Harding students planned, led and participated in a panel called HU Vax Facts Thursday at Midnight Oil Coffeehouse, aiming to bring awareness and answer questions about COVID-19 vaccinations.
Several students formed HU Vax Facts for the class Public Relations Campaigns, finding the idea of vaccine awareness relevant in the midst of the COVID-19 pandemic. Senior Olivia Nutt, project manager, said the campaign team collaborated to create content throughout the semester in preparation for the panel.
“We had a few different [campaign] ideas, but this one felt the most relevant,” Nutt said. “The purpose of HU Vax Facts [was] to raise awareness of vaccine facts and address any misconceptions … I am so grateful for this team and opportunity.”
To provide a balanced conversation, the panel consisted of a variety of different individuals. Senior Alyson White, one of the panelists, said she thinks this provided the audience with more factual information to draw from.
“I hope that the Vax Facts panel [provided] a setting for both conversation and factual correctness,” White said. “There [were] a variety of individuals on the panel, which I think [helped] in answering a variety of questions the student body has regarding vaccines.”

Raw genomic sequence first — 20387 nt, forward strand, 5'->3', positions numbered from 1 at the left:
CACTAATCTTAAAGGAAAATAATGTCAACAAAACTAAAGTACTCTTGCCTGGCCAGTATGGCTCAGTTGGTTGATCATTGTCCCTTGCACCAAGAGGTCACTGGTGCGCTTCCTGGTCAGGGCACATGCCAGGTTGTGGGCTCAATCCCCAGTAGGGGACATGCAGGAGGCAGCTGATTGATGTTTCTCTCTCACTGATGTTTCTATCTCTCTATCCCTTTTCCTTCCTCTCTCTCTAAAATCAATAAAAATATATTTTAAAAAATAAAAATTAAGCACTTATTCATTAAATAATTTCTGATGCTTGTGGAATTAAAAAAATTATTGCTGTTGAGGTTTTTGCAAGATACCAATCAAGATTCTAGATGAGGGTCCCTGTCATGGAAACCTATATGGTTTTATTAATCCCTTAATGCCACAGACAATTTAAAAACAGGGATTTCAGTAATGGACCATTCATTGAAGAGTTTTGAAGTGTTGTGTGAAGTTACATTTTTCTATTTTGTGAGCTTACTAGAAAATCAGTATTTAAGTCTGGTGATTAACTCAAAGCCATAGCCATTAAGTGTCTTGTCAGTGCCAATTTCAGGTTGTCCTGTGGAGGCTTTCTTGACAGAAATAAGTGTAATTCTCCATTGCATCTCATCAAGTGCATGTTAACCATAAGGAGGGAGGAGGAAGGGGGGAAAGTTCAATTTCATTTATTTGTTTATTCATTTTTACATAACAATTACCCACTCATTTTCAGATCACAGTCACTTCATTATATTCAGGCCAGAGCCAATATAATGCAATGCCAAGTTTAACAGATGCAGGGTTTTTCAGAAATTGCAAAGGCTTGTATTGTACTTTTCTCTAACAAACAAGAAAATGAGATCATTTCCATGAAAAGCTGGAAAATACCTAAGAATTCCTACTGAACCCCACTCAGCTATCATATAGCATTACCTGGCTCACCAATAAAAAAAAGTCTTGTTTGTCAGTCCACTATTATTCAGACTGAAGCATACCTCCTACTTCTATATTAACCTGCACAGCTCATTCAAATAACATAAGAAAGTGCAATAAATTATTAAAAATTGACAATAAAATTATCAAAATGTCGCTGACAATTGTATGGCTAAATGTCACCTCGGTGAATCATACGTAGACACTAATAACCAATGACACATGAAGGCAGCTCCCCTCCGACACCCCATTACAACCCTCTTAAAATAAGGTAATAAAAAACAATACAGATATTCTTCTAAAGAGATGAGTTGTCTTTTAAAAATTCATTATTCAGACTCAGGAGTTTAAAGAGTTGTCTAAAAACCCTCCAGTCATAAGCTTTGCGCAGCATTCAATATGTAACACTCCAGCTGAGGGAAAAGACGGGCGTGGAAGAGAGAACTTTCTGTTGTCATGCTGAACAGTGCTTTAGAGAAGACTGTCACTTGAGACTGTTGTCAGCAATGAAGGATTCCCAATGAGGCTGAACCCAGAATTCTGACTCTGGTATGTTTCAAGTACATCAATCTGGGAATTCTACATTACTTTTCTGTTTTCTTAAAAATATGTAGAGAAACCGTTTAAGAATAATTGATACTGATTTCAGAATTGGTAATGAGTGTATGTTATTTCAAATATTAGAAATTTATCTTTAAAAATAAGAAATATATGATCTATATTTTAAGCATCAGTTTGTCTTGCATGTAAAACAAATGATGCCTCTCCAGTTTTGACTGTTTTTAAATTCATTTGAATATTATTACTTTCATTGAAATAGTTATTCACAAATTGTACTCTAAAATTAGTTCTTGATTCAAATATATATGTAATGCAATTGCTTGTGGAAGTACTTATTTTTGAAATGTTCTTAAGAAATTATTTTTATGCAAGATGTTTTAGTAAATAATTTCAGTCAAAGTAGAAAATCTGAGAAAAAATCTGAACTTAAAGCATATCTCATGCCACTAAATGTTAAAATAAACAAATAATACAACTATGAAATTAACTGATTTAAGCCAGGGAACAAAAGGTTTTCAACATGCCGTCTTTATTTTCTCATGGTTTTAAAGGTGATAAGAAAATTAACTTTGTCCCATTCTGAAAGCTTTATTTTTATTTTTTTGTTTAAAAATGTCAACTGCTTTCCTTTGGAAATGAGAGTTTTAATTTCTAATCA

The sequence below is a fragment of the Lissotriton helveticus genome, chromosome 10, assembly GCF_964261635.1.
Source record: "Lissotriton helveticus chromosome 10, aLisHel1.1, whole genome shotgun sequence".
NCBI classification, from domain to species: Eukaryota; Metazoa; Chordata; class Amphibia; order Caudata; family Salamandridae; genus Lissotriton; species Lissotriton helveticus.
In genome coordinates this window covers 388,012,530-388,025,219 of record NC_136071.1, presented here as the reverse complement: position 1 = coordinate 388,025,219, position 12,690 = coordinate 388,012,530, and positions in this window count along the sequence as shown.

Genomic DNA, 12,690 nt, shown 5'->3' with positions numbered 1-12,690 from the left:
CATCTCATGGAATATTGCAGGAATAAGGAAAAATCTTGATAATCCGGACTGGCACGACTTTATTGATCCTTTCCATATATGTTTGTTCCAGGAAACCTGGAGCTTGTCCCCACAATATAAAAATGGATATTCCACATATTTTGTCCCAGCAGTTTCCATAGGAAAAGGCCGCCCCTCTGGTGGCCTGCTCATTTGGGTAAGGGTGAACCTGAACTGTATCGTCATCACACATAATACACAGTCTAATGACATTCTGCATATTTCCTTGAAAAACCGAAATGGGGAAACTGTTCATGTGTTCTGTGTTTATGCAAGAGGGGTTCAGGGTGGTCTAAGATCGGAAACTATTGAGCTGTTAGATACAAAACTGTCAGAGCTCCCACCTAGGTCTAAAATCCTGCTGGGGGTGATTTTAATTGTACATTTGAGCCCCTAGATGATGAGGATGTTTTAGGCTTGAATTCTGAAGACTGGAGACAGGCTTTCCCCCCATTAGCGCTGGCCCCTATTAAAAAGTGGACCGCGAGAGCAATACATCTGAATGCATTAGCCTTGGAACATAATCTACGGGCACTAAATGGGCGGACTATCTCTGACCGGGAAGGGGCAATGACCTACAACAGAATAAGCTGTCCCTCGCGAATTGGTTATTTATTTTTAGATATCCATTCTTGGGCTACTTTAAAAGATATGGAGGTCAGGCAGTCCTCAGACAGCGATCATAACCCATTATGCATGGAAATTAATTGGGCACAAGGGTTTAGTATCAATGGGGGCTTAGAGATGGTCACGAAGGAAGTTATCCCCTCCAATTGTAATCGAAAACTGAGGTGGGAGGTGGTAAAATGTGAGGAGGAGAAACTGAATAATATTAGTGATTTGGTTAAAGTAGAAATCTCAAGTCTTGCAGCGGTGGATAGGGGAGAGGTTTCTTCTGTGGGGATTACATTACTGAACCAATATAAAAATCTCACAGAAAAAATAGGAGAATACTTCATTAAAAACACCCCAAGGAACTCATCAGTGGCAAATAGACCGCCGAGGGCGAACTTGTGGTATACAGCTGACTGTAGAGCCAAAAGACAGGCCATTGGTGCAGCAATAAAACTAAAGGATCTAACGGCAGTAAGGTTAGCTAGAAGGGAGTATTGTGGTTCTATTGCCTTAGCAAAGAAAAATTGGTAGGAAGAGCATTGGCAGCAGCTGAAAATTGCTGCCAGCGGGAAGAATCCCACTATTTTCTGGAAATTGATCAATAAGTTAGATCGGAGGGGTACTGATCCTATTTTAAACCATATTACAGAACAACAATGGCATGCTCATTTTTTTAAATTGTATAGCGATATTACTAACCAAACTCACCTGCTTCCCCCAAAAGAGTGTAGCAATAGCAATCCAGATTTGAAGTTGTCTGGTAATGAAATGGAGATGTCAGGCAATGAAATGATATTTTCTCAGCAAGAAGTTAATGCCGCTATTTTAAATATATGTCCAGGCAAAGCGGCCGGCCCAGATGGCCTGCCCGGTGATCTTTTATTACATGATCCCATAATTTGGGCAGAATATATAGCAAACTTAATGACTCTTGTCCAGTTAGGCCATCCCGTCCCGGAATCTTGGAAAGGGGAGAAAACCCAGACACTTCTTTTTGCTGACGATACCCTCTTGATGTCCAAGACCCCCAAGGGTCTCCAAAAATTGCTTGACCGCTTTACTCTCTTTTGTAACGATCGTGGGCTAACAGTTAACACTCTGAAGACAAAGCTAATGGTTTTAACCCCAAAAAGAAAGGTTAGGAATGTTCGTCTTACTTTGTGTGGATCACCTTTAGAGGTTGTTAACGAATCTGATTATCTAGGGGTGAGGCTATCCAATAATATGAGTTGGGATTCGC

White participated in the AstraZeneca/Oxford vaccine clinical trial, which is in use in European countries and has yet to be approved by the U.S. Food and Drug Administration. White said she took time to think and reflect on her motivations in the vaccine trial as she prepared for the panel.
“I think it’s fairly obvious that I am personally pro-COVID vaccination,” White said. “However, I have some friends who are or were more hesitant to get vaccinated, and I’ve tried to understand their various points of view. Not all people are pro-vaccination for the same reasons, and not all people are vaccine-hesitant for the same reasons.”
Senior Chantel Ceaser, emcee of the panel, said taking time to learn about the vaccines is important not only now, but also for the future.
“We all need to learn about [it],” Ceaser said. “Especially with us growing up and possibly having families in the future — [we need to] make good practice of researching things, seeking counsel and making wise decisions. I pray that if people [left] with anything, they [left] empowered to make wise choices for themselves for the betterment of the world.”
White said she encourages students to do their research and ask questions, ultimately relying on the Christian ideology to be good neighbors.
“While your group of friends could have one opinion, it is also important to consider the feelings of people who are not your peers,” White said. “We’ve each written our own internal moral code, whether we realize it or not, and the code and its biases will probably dictate most of our decisions. That said, I think that purposeful consideration of the Christian ethic of Godly love — of being a good neighbor — can help us all to better navigate contention and controversy.”